Civilian protection. It’s going to be a thing. It is a thing!
I just got back from the “Surviving Violence” workshop organized by students and faculty at the Centre (not Center) for Foreign Policy Studies at Dalhousie University in Halifax, Canada. Besides suffering various Canadian mis-pronunciations of words like “about” and “process,” it was interesting to attend one of the first gatherings of this kind.
Scholars and practitioners came from around the world to discuss civilian protection and resilience from multi-disciplinary perspectives, including even the arts. The notion of “human security” has been around for a while, but the related ideas of resilience and protection remain hotly debated and are not yet mainstream. How external actors can support these goals is an even greater challenge. Hopefully, and with more events like this one, the influence of these concepts will continue to gain ground.
Some of the main takeaways:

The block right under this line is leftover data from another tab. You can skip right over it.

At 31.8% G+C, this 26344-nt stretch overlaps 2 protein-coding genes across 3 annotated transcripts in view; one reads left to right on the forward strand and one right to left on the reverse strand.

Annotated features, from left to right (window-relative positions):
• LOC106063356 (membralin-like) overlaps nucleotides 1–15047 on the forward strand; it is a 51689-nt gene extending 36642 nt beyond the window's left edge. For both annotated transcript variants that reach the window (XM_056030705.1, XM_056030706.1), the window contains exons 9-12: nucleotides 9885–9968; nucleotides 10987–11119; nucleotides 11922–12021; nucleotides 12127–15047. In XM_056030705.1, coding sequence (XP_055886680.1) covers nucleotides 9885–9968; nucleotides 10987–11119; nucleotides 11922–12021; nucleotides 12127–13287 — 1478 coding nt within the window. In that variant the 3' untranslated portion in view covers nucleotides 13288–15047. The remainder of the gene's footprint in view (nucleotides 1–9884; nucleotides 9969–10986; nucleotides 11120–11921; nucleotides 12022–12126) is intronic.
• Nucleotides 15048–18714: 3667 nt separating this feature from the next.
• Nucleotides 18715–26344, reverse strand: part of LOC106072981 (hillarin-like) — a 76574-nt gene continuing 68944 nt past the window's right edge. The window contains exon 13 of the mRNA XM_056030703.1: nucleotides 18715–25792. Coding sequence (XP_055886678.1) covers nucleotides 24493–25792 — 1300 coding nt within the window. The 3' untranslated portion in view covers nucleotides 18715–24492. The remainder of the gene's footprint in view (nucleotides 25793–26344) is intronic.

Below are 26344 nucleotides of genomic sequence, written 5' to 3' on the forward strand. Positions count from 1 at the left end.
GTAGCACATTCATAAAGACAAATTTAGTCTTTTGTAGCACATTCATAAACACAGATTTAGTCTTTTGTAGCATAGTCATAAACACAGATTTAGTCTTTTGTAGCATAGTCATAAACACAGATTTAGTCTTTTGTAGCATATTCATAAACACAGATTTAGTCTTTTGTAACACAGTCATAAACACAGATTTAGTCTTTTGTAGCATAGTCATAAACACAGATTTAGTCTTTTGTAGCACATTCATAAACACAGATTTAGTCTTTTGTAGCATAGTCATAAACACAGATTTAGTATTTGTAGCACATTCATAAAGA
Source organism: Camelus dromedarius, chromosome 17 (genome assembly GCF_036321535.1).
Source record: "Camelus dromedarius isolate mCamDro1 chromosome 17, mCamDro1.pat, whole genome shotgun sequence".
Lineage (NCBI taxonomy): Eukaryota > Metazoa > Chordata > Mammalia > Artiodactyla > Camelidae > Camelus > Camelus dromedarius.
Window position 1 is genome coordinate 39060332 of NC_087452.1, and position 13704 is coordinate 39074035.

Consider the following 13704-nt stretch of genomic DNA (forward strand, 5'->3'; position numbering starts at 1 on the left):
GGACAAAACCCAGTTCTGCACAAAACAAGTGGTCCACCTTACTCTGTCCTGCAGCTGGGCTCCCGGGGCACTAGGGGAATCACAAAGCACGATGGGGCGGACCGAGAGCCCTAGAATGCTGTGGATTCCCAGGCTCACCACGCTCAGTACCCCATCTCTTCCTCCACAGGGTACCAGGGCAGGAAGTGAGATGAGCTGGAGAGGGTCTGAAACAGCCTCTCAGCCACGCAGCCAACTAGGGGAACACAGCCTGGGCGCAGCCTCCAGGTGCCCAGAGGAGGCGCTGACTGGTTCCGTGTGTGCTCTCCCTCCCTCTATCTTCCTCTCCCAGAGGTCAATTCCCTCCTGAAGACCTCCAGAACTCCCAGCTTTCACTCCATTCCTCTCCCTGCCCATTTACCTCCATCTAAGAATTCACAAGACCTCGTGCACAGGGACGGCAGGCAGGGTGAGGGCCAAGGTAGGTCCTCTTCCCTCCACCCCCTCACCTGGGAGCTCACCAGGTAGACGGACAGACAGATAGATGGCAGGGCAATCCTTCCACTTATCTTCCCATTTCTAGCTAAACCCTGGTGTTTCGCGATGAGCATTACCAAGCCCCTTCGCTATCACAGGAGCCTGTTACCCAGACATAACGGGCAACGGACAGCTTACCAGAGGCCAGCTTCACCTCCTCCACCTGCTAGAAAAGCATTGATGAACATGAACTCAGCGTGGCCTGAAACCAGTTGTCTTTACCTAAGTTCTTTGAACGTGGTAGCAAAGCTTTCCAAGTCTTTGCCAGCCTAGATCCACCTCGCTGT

- R2P has been hotly debated as an international norm, but its implications have not been clearly distilled for peacekeeping missions, nor for how international actors can help communities protect themselves.
- There are growing inventories of everyday strategies civilians use to make it through difficult times of conflict and post-conflict (“navigation” skills, including exchanges of resources among different individuals, negotiations with armed groups, and avoidance).
- Some survivors of civil conflict violence were present at the workshop and shared how they gained resilience through expression and processing their experiences, and were able to go on to help others.
- Former child soldiers and child refugees have unique and sophisticated strategies to adapt to their conditions and gain political access, despite often being disenfranchised in multiple ways.
Overall, we are just starting to enumerate protection strategies, let alone understand whether, how, and when these strategies work.